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Another batch of catch-up updates...ended up breaking the horns down to get them cleaned up. Small cap screws with nyloks worked well to replace the drilled out rivets.

If anyone else does this, you'll want to use a guitar-tuner type phone app to know what pitch to reset them to, as they'll lose their tuning when you blow them apart. Lots and lots of fiddling with the tuning screw on the back once reassembled, but they're back to that FJ beep again.

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Joined
Nov 29, 2020
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Stripped the rear wiring harness down for cleaning and repairs - the rear portion past the axle was pretty beat up from the years of service. Switched out the broken factory connector by the axle for an 8-pin Deustch and rebuilt the rear harness from scratch from there, with provisions for trailer lights while I was at it. It was nice to that all rewrapped and tucked away, and everything checked out once installed. I also picked up LEDs for all the exterior lights, which should be nice going forward, too.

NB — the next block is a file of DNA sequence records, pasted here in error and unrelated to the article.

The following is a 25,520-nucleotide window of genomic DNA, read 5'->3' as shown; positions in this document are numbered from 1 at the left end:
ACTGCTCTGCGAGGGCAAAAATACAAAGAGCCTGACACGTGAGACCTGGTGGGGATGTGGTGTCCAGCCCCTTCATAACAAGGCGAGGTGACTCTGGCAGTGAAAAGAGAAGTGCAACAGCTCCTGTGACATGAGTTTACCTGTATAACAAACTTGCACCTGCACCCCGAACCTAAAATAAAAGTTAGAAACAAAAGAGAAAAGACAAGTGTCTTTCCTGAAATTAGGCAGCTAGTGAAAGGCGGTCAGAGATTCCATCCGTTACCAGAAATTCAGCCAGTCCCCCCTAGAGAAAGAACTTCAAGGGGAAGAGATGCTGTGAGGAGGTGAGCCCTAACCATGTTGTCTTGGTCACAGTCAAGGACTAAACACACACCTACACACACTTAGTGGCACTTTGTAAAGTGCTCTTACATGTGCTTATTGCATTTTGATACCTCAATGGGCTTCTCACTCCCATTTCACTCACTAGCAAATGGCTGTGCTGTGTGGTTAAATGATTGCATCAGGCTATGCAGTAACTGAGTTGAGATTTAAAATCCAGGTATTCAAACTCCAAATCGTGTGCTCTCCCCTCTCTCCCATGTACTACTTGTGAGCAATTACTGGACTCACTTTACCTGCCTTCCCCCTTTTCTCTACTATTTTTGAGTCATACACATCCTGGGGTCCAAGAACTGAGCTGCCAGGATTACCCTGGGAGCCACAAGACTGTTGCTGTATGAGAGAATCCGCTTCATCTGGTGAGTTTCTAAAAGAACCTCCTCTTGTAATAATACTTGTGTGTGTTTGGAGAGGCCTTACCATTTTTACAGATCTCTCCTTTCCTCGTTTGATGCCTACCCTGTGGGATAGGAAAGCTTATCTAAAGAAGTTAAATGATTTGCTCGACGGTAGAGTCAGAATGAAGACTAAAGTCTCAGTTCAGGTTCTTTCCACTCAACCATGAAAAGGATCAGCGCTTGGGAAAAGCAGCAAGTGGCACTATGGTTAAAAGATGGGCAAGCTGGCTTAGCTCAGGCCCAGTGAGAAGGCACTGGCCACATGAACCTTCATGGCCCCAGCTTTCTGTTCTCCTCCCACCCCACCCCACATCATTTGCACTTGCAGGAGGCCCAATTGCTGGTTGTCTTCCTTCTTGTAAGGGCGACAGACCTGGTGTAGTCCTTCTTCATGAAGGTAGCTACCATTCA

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Not much garage work today, but did dabble with the idea of 3D printing a new dome light lens...the old one pretty much disintegrated, but the base on the hardtop is still ok.

Just a quick proof of concept, but seems doable. I didn't want to put too much time into getting it dialed in before testing the light transmission. I'm guessing there's a few other parts that might come handy to print, time will tell.

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Andrew S

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Are you familiar with the "acetone bath" treatment to 3D printed parts? Depending on your filament material, that might help smooth out the print lines and even out the lighting? Great work with the lens!
 
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Indeed - I did a very rough draft print, so there's room to improve it. The infill was low, so there's scaffolding inside the walls that added some variance in the light - version 2 should improve that bit. It does at least gives me confidence that polishing up the model is worth my time...more fun tomorrow.
 
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Wrapped up the dome light while blasting apart the starter on the bench. Final model came out pretty close, and the finer print settings also worked a bit better. For $0.50 instead of $50, it'll work juuuusssst fine. I'll have to upload it to the Thingiverse repository sometime.

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Joined
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Oddly enough, the factory/original horns seem to be unobtainium at this point, at least for what's on the '76...that was surprising to me, given most things are even still available as OEM.

And what fun is that...luckily, winter is a great time to knock out stuff like this, and should make reassembly go pretty quick once it's warm enough to throw body paint on. My basement looks like an FJ parts store, though...at least it's organized, could be worse. :p